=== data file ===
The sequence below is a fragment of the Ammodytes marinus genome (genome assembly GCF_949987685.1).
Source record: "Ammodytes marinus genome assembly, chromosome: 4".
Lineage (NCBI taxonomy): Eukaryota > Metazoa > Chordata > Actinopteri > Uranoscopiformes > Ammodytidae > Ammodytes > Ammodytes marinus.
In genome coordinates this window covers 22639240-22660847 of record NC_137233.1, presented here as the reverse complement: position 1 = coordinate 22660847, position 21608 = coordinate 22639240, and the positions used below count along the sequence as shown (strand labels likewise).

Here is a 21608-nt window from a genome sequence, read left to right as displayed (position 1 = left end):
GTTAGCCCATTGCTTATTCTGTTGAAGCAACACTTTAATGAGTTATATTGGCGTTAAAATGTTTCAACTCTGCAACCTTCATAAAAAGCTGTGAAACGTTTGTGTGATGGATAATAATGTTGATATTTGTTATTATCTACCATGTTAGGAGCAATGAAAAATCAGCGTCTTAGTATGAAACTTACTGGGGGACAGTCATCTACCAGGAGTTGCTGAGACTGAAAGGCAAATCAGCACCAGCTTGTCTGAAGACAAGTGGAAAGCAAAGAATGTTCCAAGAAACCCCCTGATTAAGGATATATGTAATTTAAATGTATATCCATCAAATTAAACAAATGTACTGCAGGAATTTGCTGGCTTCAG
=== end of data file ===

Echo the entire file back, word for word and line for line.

The sequence below is a fragment of the Ammodytes marinus genome (genome assembly GCF_949987685.1).
Source record: "Ammodytes marinus genome assembly, chromosome: 4".
Lineage (NCBI taxonomy): Eukaryota > Metazoa > Chordata > Actinopteri > Uranoscopiformes > Ammodytidae > Ammodytes > Ammodytes marinus.
In genome coordinates this window covers 22639240-22660847 of record NC_137233.1, presented here as the reverse complement: position 1 = coordinate 22660847, position 21608 = coordinate 22639240, and the positions used below count along the sequence as shown (strand labels likewise).

Here is a 21608-nt window from a genome sequence, read left to right as displayed (position 1 = left end):
GTTAGCCCATTGCTTATTCTGTTGAAGCAACACTTTAATGAGTTATATTGGCGTTAAAATGTTTCAACTCTGCAACCTTCATAAAAAGCTGTGAAACGTTTGTGTGATGGATAATAATGTTGATATTTGTTATTATCTACCATGTTAGGAGCAATGAAAAATCAGCGTCTTAGTATGAAACTTACTGGGGGACAGTCATCTACCAGGAGTTGCTGAGACTGAAAGGCAAATCAGCACCAGCTTGTCTGAAGACAAGTGGAAAGCAAAGAATGTTCCAAGAAACCCCCTGATTAAGGATATATGTAATTTAAATGTATATCCATCAAATTAAACAAATGTACTGCAGGAATTTGCTGGCTTCAG